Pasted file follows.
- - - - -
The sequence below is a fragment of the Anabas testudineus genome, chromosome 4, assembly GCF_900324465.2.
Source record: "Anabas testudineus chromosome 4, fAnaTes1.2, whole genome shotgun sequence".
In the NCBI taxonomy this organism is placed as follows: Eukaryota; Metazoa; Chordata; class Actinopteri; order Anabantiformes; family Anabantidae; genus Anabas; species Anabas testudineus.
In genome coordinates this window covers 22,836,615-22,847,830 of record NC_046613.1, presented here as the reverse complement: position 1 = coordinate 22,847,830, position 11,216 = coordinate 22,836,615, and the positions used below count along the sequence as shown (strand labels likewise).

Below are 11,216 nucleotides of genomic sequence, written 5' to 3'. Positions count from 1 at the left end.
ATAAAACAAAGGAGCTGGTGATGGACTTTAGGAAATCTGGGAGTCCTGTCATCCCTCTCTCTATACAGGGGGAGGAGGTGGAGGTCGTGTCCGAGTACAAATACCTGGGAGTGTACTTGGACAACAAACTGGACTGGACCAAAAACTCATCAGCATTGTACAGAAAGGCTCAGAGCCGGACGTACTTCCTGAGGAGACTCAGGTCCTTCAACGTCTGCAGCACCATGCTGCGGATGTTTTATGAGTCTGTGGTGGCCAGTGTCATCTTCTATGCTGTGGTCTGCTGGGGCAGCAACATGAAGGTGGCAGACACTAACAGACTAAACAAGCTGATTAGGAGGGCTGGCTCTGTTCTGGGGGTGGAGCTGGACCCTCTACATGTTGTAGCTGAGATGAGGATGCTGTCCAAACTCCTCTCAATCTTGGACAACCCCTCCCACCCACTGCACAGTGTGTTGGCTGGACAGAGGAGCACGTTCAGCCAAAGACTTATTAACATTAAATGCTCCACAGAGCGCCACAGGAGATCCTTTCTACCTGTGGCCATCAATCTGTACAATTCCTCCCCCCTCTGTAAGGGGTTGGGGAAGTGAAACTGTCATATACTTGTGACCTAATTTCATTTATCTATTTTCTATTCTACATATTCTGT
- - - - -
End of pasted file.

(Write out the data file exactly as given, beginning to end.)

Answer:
The sequence below is a fragment of the Anabas testudineus genome, chromosome 4, assembly GCF_900324465.2.
Source record: "Anabas testudineus chromosome 4, fAnaTes1.2, whole genome shotgun sequence".
In the NCBI taxonomy this organism is placed as follows: Eukaryota; Metazoa; Chordata; class Actinopteri; order Anabantiformes; family Anabantidae; genus Anabas; species Anabas testudineus.
In genome coordinates this window covers 22,836,615-22,847,830 of record NC_046613.1, presented here as the reverse complement: position 1 = coordinate 22,847,830, position 11,216 = coordinate 22,836,615, and the positions used below count along the sequence as shown (strand labels likewise).

Below are 11,216 nucleotides of genomic sequence, written 5' to 3'. Positions count from 1 at the left end.
ATAAAACAAAGGAGCTGGTGATGGACTTTAGGAAATCTGGGAGTCCTGTCATCCCTCTCTCTATACAGGGGGAGGAGGTGGAGGTCGTGTCCGAGTACAAATACCTGGGAGTGTACTTGGACAACAAACTGGACTGGACCAAAAACTCATCAGCATTGTACAGAAAGGCTCAGAGCCGGACGTACTTCCTGAGGAGACTCAGGTCCTTCAACGTCTGCAGCACCATGCTGCGGATGTTTTATGAGTCTGTGGTGGCCAGTGTCATCTTCTATGCTGTGGTCTGCTGGGGCAGCAACATGAAGGTGGCAGACACTAACAGACTAAACAAGCTGATTAGGAGGGCTGGCTCTGTTCTGGGGGTGGAGCTGGACCCTCTACATGTTGTAGCTGAGATGAGGATGCTGTCCAAACTCCTCTCAATCTTGGACAACCCCTCCCACCCACTGCACAGTGTGTTGGCTGGACAGAGGAGCACGTTCAGCCAAAGACTTATTAACATTAAATGCTCCACAGAGCGCCACAGGAGATCCTTTCTACCTGTGGCCATCAATCTGTACAATTCCTCCCCCCTCTGTAAGGGGTTGGGGAAGTGAAACTGTCATATACTTGTGACCTAATTTCATTTATCTATTTTCTATTCTACATATTCTGT